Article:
18. The computer program product of claim 13, where if it is determined that the incoming call is not from a party designated as a special contact, giving a user an opportunity to designate the calling party as a special contact and, in response to the user so designating the calling party as a special contact, and in response to accepting the call, automatically rejecting the incoming call and automatically initiating a call back to the calling party.
19. The computer program product of claim 13, further comprising operations of:
in response to the party accepting the call back call;
detecting receipt of a message available indication from the party;
automatically terminating the call back call; and
initiating another call back call to the party to retrieve the message.
20. The computer program product of claim 19, where the message available indication comprises a DTMF tone or other in-call signaling.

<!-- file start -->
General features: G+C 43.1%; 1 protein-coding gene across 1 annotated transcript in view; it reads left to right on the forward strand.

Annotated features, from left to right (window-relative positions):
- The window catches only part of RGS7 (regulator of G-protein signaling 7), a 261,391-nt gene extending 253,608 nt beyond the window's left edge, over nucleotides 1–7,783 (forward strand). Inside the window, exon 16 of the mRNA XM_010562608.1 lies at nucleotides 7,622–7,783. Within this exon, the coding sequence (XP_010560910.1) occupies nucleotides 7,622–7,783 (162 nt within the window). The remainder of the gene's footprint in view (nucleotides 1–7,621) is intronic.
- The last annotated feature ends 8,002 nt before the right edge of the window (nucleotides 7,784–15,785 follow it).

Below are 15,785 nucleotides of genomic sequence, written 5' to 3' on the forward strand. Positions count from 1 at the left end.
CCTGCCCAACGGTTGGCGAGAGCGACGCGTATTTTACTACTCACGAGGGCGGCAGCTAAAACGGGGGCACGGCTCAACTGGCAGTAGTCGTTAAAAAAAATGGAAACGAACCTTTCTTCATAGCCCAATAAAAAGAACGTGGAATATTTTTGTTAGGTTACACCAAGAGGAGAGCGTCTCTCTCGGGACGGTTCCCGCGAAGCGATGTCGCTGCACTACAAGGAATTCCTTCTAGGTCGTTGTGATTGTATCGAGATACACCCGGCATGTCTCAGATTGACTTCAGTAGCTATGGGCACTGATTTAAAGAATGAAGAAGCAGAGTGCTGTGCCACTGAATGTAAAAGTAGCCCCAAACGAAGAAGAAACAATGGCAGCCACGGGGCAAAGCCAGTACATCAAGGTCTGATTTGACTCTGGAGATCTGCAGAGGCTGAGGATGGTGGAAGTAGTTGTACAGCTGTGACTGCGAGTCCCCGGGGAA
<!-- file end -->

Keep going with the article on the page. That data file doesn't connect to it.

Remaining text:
21. The computer program product of claim 13, where automatically initiating a call back to the party is performed immediately.
22. The computer program product of claim 13, where automatically initiating a call back to the party is performed at a predetermined time in the future.
23. The computer program product of claim 17, where making a determination if the incoming call is a call back call from the party comprises consulting a call log stored in a memory device to determine if a call was previously made to the party.
24. The computer program product of claim 13, where the telephone is a wireless mobile telephone.
25. A device, comprising:
an interface to a communications network;
at least one data processor;
at least one memory coupled to the at least one data processor, the at least one memory storing a contact list; and